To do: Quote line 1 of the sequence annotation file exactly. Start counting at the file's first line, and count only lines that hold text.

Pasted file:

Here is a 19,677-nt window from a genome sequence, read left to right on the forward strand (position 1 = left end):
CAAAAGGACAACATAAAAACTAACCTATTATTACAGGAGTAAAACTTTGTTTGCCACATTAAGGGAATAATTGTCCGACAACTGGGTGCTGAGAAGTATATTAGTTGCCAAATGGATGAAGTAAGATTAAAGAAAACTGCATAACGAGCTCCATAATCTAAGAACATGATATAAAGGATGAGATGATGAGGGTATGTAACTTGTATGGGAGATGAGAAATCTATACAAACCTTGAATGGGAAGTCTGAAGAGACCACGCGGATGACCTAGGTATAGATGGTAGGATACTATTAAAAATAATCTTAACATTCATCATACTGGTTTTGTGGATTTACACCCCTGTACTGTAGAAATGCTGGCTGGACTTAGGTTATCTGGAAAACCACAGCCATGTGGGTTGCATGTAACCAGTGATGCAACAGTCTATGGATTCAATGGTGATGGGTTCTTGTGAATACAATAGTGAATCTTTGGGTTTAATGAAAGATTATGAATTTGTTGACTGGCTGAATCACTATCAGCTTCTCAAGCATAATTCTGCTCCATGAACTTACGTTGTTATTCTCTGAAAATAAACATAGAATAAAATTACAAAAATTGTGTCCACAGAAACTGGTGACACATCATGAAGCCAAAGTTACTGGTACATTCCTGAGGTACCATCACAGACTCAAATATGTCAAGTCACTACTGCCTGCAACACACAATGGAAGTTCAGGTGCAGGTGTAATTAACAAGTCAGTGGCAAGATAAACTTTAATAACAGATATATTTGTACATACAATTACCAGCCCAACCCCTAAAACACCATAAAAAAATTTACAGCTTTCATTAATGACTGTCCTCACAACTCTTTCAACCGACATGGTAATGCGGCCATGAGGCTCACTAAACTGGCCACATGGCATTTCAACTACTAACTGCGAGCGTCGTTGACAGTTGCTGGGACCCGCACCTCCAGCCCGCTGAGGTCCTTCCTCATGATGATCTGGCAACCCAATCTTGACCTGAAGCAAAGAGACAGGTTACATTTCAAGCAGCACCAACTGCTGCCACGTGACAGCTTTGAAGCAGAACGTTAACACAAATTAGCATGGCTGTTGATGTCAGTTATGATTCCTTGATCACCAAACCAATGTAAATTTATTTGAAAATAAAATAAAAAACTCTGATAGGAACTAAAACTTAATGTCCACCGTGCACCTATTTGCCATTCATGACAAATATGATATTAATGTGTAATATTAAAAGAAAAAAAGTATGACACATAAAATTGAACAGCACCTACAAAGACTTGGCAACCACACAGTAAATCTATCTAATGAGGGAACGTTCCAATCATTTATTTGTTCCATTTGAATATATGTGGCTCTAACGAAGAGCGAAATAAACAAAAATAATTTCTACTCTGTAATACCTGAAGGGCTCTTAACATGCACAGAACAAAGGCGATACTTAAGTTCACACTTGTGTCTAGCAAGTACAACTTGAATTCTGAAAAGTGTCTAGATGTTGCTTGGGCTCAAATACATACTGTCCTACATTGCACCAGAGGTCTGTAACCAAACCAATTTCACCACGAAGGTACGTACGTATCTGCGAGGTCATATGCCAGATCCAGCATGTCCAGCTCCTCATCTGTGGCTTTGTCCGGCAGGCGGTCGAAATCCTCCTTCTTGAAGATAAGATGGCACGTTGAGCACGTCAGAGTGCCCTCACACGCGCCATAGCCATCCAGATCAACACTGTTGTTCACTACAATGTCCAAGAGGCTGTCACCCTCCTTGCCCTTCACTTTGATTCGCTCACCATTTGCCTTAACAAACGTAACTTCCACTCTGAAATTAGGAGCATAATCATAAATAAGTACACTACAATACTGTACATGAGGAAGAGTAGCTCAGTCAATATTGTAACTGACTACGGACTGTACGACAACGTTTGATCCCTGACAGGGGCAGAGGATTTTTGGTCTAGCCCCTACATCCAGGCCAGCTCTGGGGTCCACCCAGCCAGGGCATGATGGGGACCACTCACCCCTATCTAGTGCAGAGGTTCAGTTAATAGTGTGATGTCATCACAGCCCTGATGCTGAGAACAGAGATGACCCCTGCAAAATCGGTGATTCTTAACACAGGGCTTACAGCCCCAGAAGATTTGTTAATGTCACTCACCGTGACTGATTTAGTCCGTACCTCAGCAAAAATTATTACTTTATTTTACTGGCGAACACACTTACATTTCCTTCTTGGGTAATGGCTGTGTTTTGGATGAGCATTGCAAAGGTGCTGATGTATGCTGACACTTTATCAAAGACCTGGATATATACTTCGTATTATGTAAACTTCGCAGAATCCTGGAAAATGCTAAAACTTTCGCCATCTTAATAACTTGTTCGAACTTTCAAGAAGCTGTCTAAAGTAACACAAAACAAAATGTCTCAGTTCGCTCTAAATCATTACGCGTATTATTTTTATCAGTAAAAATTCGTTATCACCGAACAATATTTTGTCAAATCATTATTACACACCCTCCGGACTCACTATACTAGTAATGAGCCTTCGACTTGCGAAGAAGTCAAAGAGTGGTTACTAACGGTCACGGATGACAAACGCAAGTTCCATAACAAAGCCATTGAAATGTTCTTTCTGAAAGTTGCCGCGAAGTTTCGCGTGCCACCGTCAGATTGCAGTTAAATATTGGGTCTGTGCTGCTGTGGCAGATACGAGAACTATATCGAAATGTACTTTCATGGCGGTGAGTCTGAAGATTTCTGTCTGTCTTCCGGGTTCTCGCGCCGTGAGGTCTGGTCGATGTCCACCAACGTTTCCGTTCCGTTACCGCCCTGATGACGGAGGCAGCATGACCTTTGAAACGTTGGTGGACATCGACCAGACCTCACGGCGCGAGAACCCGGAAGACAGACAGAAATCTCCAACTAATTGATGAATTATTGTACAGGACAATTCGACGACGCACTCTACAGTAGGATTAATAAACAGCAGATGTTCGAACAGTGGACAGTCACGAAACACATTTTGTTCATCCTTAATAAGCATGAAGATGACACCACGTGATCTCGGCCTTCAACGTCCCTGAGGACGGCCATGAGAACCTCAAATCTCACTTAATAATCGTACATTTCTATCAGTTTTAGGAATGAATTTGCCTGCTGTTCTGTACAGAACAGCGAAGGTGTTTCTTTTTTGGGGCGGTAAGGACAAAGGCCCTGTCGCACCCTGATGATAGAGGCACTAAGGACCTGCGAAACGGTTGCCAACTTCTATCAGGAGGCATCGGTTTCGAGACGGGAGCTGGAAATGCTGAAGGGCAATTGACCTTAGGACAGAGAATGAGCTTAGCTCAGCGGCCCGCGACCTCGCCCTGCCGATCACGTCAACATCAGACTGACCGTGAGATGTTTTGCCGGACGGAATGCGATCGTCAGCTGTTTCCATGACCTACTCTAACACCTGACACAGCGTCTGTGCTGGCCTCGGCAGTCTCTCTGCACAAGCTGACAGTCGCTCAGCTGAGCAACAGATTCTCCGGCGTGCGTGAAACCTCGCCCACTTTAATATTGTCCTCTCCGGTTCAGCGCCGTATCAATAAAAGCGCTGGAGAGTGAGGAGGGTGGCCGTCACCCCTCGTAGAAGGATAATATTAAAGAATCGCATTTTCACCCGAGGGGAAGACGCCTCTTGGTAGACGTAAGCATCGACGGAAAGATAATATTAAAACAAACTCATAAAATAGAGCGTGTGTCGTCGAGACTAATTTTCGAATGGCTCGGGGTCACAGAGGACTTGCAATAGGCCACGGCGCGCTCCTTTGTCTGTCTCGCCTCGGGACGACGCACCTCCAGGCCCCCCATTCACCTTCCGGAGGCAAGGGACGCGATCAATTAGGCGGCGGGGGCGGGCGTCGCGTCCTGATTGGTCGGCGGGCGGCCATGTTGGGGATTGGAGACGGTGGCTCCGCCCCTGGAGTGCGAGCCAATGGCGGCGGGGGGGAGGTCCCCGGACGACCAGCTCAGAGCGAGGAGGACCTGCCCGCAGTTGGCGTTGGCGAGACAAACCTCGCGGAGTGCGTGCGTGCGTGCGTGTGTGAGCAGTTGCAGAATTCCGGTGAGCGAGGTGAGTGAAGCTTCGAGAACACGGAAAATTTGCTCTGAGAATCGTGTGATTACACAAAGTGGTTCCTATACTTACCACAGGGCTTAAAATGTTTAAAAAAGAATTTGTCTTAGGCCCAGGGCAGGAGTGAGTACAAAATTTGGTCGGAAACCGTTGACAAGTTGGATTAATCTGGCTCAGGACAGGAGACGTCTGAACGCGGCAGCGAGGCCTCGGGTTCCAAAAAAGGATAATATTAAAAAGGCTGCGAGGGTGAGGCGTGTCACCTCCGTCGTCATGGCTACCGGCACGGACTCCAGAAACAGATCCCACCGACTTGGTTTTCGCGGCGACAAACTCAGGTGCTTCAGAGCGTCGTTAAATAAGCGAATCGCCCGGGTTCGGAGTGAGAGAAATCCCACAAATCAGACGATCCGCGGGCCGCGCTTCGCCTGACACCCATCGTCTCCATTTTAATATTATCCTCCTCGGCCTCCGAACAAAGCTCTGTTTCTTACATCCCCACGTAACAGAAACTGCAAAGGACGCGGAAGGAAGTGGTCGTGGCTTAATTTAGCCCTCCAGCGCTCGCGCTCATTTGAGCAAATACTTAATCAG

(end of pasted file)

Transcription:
Here is a 19,677-nt window from a genome sequence, read left to right on the forward strand (position 1 = left end):